She’s right. In spite of my doubts and objections, I’d really like to try it. And I do! It is easy, just not perfect. The initial slow crawl escalates into a jerky ride down the gravel road and into another field where I screech to a stop and inspect Rose’s Roadside Boutique, where her 12-year old daughter sells lemonade and flowers during the summer. She uses the U-Force to get there.

(unfortunately, the hurricane knocked over the "bouitique", but knowing Rose, it'll soon be on its feet again.)

That was fun! And doesn’t life need to have fun moments to spice up what can easily become hum-drum, same-old, same-old? Don’t we sometimes have to ditch the “what-ifs” and try something new? (Like a coast-to-coast trip with the resident sweetie? Or, more low key, buy that bright red dress, or add a streak of purple to your grey hair, or jump into the river fully clothed on a hot, hot day... ) You know you want to do it, so why not?

Fast forward to this weekend. We accompanied kids and grandkids on a walk around Courtenay’s Air Park, a paved trail circling a landing strip for small airplanes. It’s perfect for scooters, and widely used. Grace and Mitchell were having fun racing against Uncle Jonny.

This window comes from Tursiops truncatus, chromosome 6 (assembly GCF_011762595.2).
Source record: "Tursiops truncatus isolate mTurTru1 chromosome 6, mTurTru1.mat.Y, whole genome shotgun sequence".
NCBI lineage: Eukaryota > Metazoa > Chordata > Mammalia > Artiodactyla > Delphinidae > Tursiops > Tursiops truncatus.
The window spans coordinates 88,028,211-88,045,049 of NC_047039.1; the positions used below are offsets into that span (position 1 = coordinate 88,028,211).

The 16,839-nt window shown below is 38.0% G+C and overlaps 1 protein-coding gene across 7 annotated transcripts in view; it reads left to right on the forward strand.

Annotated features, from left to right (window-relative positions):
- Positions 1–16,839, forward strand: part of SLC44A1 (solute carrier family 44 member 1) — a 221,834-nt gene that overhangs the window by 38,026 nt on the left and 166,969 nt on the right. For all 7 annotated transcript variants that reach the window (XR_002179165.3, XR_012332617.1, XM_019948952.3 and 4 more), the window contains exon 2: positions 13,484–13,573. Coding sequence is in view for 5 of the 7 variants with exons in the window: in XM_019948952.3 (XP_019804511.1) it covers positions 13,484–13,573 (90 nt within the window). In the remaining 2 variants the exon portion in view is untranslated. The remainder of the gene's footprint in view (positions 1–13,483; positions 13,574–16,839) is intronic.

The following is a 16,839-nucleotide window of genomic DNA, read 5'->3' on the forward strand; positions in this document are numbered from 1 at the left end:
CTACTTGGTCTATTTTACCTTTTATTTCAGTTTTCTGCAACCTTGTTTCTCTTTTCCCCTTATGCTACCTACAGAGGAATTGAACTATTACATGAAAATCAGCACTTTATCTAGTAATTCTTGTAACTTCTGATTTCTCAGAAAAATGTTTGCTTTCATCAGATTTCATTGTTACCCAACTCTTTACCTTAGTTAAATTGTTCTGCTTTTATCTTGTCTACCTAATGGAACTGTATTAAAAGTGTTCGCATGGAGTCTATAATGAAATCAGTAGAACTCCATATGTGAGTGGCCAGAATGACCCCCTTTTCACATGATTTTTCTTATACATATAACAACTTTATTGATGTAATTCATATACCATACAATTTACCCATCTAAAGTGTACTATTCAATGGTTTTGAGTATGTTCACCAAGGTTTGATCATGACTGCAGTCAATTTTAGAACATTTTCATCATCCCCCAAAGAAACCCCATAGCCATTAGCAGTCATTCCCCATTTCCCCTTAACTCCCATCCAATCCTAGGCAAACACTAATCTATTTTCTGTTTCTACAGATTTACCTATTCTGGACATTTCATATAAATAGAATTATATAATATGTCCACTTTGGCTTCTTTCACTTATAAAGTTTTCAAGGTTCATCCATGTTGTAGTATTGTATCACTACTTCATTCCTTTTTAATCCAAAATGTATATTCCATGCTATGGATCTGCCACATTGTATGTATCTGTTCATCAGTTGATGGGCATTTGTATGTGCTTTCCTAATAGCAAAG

We took a quick break and sat on a bench for a photo op. 


"Uncle Jonny" caught me eyeing the adult scooter and asked, “You want to try it, mom?”

You know you want to do it, so why not? And I did. They made me wear a helmet, and I couldn’t keep up with the grandies, but ... hey, that was fun

To find out more about the U-Force: 

And here are the rest of the photos of our trip: